songbird

noun
song·​bird | \ˈsȯŋ-ˌbərd \

Definition of songbird 

1a : a bird that utters a succession of musical tones

b : an oscine bird

2 : a female singer

Examples of songbird in a Sentence

Recent Examples on the Web

Visitors also can watch the state Department of Wildlife and Fisheries catch migrating songbirds for weighing and measuring and then releasing them in the Lafitte Woods Preserve. Hanna Krueger, NOLA.com, "NOLA Tricentennial Dog Parade cancelled for rain threat: report," 21 Apr. 2018 The sound of all the songbirds in your immediate area singing all at once is truly impressive. Taylor Piephoff, charlotteobserver, "Keep an eye out for birds in odd places as migrants arrive | Charlotte Observer," 20 Apr. 2018 The parade of animals ranges from 3,000-pound hippos to Crayola-bright songbirds. Priscilla Eakeley, Town & Country, "The Town & Country Grand Tour," 5 Oct. 2016 While other animals like nocturnal songbirds and sea turtles are known to migrate by Earth’s magnetic fields, the researchers say this is the first reliable evidence that insects can, too. Joanna Klein, New York Times, "Magnetic Sense Helps Billions of Moths on an Australian Migration," 21 June 2018 Those little hooks will soon grow into formidable weapons — ideal for dining on fellow avians — from pigeons and ducks to songbirds and hummingbirds. Nanette Asimov, San Francisco Chronicle, "For baby raptors, cuddly names may not fly — UC seeks suggestions," 24 May 2018 Motor City Songbird Festival Folk, roots, blues and Americana songbirds from around the city will celebrate the philanthropic life of Julie Pevos Sias during an all-day concert on the patio behind the Woodward Avenue Brewers. Jeff Milo, Detroit Free Press, "Detroit music: Band Blender at Small's, folk benefit in Ferndale, new album parties," 17 May 2018 The supporter, or the object holding up the shield, is a songbird with open wings. Elise Taylor, Vogue, "All the Poignant Symbolism in Meghan, Duchess of Sussex’s Coat of Arms," 29 May 2018 The songbird builds nests from the bark of mature Ashe juniper trees, which had covered parts of the property where the apartments are being built. John Tedesco, San Antonio Express-News, "City says developer who clear cut trees was following rules," 29 June 2018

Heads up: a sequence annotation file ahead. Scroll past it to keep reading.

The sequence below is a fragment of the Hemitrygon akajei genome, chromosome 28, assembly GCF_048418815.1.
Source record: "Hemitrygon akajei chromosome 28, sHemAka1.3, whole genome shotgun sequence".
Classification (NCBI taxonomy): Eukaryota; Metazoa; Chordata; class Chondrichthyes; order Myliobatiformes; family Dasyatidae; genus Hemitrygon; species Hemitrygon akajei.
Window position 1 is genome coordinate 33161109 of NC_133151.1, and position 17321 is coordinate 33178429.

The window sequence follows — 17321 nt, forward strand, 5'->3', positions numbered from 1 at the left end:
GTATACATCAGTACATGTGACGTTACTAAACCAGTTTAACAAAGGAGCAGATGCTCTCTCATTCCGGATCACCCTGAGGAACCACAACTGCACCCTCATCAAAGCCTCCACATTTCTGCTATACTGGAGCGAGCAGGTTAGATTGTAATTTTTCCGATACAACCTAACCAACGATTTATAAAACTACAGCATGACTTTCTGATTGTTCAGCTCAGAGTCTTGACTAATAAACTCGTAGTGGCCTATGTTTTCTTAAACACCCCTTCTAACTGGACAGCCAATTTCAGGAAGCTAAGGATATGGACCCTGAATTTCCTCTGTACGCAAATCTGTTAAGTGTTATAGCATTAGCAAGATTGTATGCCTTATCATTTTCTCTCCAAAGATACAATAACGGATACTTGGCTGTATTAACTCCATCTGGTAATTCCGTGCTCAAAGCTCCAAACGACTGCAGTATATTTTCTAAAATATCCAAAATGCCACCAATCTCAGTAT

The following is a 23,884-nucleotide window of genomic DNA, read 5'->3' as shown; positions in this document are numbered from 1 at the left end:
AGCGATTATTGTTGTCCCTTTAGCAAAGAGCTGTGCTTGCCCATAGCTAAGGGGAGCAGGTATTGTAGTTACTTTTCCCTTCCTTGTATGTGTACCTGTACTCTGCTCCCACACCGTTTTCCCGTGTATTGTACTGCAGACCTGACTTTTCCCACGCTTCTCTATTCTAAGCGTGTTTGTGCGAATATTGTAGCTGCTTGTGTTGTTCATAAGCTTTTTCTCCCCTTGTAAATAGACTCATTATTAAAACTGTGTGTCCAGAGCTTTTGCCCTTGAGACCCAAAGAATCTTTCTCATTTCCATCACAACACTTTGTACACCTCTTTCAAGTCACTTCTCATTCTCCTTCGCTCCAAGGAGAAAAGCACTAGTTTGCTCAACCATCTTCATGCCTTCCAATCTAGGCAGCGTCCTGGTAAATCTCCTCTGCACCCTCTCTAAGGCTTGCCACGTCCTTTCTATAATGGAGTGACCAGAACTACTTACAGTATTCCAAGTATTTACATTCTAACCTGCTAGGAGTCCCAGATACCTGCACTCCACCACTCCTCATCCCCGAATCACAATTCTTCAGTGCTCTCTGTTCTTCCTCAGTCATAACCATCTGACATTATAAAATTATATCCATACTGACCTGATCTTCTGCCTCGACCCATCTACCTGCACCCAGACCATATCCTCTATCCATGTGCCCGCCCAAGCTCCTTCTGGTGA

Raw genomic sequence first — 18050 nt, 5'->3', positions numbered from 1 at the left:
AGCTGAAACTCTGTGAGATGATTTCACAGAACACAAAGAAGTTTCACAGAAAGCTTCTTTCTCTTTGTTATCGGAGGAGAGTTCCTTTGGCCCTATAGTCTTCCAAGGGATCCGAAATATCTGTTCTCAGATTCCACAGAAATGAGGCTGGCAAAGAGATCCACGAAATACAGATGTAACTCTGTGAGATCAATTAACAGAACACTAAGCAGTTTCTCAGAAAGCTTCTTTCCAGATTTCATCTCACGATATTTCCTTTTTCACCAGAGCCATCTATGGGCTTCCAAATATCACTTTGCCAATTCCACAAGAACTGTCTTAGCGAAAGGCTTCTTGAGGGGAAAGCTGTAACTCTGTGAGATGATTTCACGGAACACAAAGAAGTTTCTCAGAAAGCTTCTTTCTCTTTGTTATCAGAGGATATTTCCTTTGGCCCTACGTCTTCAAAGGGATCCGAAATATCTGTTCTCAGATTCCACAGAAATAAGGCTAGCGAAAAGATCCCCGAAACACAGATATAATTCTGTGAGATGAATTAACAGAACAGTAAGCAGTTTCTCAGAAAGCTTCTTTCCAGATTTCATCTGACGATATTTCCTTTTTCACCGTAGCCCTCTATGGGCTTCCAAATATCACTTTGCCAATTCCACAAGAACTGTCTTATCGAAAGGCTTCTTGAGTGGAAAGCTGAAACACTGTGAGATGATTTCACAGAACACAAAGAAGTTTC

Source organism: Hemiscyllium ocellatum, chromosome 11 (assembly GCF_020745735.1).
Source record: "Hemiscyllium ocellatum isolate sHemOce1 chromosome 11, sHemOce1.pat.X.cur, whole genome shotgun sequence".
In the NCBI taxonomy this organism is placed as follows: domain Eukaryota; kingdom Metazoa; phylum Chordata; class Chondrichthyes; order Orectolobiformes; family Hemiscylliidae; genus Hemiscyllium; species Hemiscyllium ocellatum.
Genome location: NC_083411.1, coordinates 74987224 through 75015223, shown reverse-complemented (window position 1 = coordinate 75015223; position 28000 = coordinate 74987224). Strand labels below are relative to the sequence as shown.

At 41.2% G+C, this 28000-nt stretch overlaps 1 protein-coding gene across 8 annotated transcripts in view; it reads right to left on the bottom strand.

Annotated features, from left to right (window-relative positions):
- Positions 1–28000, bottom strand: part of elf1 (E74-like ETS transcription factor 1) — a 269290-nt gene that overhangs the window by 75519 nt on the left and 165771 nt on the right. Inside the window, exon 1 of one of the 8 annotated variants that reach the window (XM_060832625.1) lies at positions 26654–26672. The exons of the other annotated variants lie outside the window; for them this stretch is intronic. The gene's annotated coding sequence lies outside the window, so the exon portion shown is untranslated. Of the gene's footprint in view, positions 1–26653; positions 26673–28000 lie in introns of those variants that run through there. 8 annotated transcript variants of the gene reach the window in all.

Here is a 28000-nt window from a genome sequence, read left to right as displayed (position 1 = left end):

These example sentences are selected automatically from various online news sources to reflect current usage of the word 'songbird.' Views expressed in the examples do not represent the opinion of Merriam-Webster or its editors. Send us feedback.

See More

First Known Use of songbird

1573, in the meaning defined at sense 1a

Keep scrolling for more

Learn More about songbird

Statistics for songbird

Last Updated

14 Nov 2018

Look-up Popularity

Time Traveler for songbird

The first known use of songbird was in 1573

See more words from the same year

Keep scrolling for more

More Definitions for songbird

songbird

noun

English Language Learners Definition of songbird

: a bird that produces a series of musical sounds : a bird that sings especially in an appealing way

: a female singer

songbird

noun
song·​bird | \ˈsȯŋ-ˌbərd \

Kids Definition of songbird

: a bird that produces a series of usually musical sounds

Keep scrolling for more

More from Merriam-Webster on songbird

Rhyming Dictionary: Words that rhyme with songbird

Spanish Central: Translation of songbird

Nglish: Translation of songbird for Spanish Speakers

Britannica English: Translation of songbird for Arabic Speakers

Britannica.com: Encyclopedia article about songbird

Comments on songbird

What made you want to look up songbird? Please tell us where you read or heard it (including the quote, if possible).

WORD OF THE DAY

the figure or shape of a crescent moon

Get Word of the Day daily email!

Test Your Vocabulary

Late Autumn 2018 Words of the Day Quiz

  • frosted-autumn-leaves
  • Which is a synonym of yahoo?
True or False

Test your knowledge - and maybe learn something along the way.

TAKE THE QUIZ
Add Diction

Test Your Knowledge - and learn some interesting things along the way.

TAKE THE QUIZ

Love words? Need even more definitions?

Subscribe to America's largest dictionary and get thousands more definitions and advanced search—ad free!